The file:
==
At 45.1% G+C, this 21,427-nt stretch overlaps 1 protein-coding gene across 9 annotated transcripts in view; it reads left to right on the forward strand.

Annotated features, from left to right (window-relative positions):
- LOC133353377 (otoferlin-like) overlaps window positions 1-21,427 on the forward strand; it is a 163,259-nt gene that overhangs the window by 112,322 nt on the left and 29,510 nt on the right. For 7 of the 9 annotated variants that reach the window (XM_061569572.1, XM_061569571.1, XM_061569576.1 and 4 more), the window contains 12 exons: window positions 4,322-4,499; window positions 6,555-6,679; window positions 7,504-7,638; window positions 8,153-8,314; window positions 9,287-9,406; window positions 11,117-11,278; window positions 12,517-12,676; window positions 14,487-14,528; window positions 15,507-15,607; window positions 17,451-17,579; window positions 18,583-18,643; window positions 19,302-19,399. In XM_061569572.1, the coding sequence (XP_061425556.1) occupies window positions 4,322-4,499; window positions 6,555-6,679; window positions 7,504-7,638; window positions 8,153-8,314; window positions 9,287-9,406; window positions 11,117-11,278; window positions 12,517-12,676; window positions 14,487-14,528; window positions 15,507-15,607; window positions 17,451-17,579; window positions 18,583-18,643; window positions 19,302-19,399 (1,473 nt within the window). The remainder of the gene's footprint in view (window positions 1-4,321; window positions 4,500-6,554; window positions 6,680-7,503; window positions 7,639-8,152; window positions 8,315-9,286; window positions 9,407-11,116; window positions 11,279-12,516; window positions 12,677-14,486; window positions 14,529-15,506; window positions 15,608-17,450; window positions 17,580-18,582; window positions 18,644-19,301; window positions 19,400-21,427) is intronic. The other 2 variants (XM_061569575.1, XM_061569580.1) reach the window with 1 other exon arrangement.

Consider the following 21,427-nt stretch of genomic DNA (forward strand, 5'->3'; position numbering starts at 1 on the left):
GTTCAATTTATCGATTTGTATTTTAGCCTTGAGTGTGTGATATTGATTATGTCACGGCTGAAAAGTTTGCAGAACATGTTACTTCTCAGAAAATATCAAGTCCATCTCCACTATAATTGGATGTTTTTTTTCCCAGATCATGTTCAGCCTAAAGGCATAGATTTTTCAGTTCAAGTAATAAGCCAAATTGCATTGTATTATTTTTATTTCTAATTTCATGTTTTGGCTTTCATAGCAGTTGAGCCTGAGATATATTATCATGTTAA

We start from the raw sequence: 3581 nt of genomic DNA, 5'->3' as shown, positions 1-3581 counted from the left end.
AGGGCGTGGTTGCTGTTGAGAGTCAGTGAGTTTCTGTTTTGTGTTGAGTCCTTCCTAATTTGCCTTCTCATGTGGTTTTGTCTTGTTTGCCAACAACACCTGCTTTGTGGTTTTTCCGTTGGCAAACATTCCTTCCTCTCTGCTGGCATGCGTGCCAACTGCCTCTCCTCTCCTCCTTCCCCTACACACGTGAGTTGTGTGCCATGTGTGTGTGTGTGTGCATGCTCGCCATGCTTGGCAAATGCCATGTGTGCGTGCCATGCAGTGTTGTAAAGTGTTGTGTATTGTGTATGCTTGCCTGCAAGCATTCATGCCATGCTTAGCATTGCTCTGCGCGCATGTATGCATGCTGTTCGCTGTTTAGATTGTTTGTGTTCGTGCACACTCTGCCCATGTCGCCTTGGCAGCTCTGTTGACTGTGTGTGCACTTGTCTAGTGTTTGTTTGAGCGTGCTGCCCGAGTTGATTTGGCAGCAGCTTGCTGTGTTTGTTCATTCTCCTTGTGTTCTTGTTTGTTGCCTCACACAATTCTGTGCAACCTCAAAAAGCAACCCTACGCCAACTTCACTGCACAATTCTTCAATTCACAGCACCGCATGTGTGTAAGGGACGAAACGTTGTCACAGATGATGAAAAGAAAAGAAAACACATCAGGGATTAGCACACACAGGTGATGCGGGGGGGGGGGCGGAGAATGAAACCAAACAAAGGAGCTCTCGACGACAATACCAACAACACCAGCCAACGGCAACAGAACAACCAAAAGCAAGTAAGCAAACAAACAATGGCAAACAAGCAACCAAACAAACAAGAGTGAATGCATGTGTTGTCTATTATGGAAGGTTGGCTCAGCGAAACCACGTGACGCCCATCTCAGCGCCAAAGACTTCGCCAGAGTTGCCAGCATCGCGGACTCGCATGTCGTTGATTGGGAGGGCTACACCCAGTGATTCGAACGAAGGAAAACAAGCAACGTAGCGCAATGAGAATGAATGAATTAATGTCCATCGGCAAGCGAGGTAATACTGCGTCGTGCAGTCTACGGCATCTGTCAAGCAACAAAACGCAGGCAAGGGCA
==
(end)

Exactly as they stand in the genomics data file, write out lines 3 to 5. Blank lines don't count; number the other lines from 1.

- LOC133353377 (otoferlin-like) overlaps window positions 1-21,427 on the forward strand; it is a 163,259-nt gene that overhangs the window by 112,322 nt on the left and 29,510 nt on the right. For 7 of the 9 annotated variants that reach the window (XM_061569572.1, XM_061569571.1, XM_061569576.1 and 4 more), the window contains 12 exons: window positions 4,322-4,499; window positions 6,555-6,679; window positions 7,504-7,638; window positions 8,153-8,314; window positions 9,287-9,406; window positions 11,117-11,278; window positions 12,517-12,676; window positions 14,487-14,528; window positions 15,507-15,607; window positions 17,451-17,579; window positions 18,583-18,643; window positions 19,302-19,399. In XM_061569572.1, the coding sequence (XP_061425556.1) occupies window positions 4,322-4,499; window positions 6,555-6,679; window positions 7,504-7,638; window positions 8,153-8,314; window positions 9,287-9,406; window positions 11,117-11,278; window positions 12,517-12,676; window positions 14,487-14,528; window positions 15,507-15,607; window positions 17,451-17,579; window positions 18,583-18,643; window positions 19,302-19,399 (1,473 nt within the window). The remainder of the gene's footprint in view (window positions 1-4,321; window positions 4,500-6,554; window positions 6,680-7,503; window positions 7,639-8,152; window positions 8,315-9,286; window positions 9,407-11,116; window positions 11,279-12,516; window positions 12,677-14,486; window positions 14,529-15,506; window positions 15,608-17,450; window positions 17,580-18,582; window positions 18,644-19,301; window positions 19,400-21,427) is intronic. The other 2 variants (XM_061569575.1, XM_061569580.1) reach the window with 1 other exon arrangement.

Consider the following 21,427-nt stretch of genomic DNA (forward strand, 5'->3'; position numbering starts at 1 on the left):
GTTCAATTTATCGATTTGTATTTTAGCCTTGAGTGTGTGATATTGATTATGTCACGGCTGAAAAGTTTGCAGAACATGTTACTTCTCAGAAAATATCAAGTCCATCTCCACTATAATTGGATGTTTTTTTTCCCAGATCATGTTCAGCCTAAAGGCATAGATTTTTCAGTTCAAGTAATAAGCCAAATTGCATTGTATTATTTTTATTTCTAATTTCATGTTTTGGCTTTCATAGCAGTTGAGCCTGAGATATATTATCATGTTAA